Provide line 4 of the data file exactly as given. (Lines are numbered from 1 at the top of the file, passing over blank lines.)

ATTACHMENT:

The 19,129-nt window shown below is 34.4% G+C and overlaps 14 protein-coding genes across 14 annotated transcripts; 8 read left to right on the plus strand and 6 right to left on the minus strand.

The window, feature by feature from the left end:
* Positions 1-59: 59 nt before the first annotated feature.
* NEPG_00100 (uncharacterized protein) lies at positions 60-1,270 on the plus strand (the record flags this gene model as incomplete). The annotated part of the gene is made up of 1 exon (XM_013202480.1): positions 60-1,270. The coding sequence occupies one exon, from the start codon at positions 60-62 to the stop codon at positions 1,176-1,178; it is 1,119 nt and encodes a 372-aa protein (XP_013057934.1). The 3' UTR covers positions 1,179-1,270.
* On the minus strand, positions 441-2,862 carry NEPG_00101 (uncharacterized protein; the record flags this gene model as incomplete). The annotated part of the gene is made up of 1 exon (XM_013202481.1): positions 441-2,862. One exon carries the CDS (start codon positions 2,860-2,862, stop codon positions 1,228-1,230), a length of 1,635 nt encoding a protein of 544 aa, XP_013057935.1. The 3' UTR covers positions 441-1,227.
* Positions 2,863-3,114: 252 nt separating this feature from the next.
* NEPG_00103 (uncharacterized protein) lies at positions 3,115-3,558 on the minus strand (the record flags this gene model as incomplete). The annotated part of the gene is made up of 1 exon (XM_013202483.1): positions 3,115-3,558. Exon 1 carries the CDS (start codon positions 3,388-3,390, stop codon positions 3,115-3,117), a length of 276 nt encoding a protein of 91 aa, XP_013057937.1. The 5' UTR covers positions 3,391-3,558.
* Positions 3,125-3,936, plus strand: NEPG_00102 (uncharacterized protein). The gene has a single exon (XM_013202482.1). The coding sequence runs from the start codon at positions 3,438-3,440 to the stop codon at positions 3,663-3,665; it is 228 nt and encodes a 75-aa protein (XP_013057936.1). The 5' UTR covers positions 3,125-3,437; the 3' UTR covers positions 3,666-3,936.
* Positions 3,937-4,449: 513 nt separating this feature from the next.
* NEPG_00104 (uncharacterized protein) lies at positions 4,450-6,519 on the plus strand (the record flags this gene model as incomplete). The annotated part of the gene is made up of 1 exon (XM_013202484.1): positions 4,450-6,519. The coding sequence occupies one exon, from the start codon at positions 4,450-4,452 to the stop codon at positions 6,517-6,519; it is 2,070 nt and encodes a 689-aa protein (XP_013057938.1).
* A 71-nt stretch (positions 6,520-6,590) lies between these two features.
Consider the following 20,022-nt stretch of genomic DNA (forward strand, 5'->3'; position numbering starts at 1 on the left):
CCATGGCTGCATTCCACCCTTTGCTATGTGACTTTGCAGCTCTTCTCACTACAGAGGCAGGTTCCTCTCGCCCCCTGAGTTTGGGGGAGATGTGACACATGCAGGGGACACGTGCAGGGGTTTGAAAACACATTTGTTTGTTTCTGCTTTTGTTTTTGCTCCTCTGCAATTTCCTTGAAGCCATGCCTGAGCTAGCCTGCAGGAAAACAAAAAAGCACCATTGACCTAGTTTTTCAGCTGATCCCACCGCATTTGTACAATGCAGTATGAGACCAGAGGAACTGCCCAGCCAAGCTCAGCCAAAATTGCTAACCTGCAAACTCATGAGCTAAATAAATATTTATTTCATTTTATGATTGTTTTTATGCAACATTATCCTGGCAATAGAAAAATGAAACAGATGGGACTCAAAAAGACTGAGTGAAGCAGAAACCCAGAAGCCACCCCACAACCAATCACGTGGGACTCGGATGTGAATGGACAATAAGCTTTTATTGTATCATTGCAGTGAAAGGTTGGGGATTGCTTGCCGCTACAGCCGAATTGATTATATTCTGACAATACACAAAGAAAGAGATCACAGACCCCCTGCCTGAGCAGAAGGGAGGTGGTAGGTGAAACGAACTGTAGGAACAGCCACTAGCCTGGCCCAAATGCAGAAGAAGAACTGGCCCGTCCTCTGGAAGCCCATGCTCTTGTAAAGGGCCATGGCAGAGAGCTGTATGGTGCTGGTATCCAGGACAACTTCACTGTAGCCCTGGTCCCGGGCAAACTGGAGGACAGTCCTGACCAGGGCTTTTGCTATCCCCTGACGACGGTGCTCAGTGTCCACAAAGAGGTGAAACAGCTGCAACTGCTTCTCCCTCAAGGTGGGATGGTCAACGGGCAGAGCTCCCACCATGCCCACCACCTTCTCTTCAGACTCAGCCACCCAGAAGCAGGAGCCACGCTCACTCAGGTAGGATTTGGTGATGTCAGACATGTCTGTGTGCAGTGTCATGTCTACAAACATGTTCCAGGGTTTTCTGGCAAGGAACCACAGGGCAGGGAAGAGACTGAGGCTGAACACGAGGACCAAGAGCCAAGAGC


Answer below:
* NEPG_00100 (uncharacterized protein) lies at positions 60-1,270 on the plus strand (the record flags this gene model as incomplete). The annotated part of the gene is made up of 1 exon (XM_013202480.1): positions 60-1,270. The coding sequence occupies one exon, from the start codon at positions 60-62 to the stop codon at positions 1,176-1,178; it is 1,119 nt and encodes a 372-aa protein (XP_013057934.1). The 3' UTR covers positions 1,179-1,270.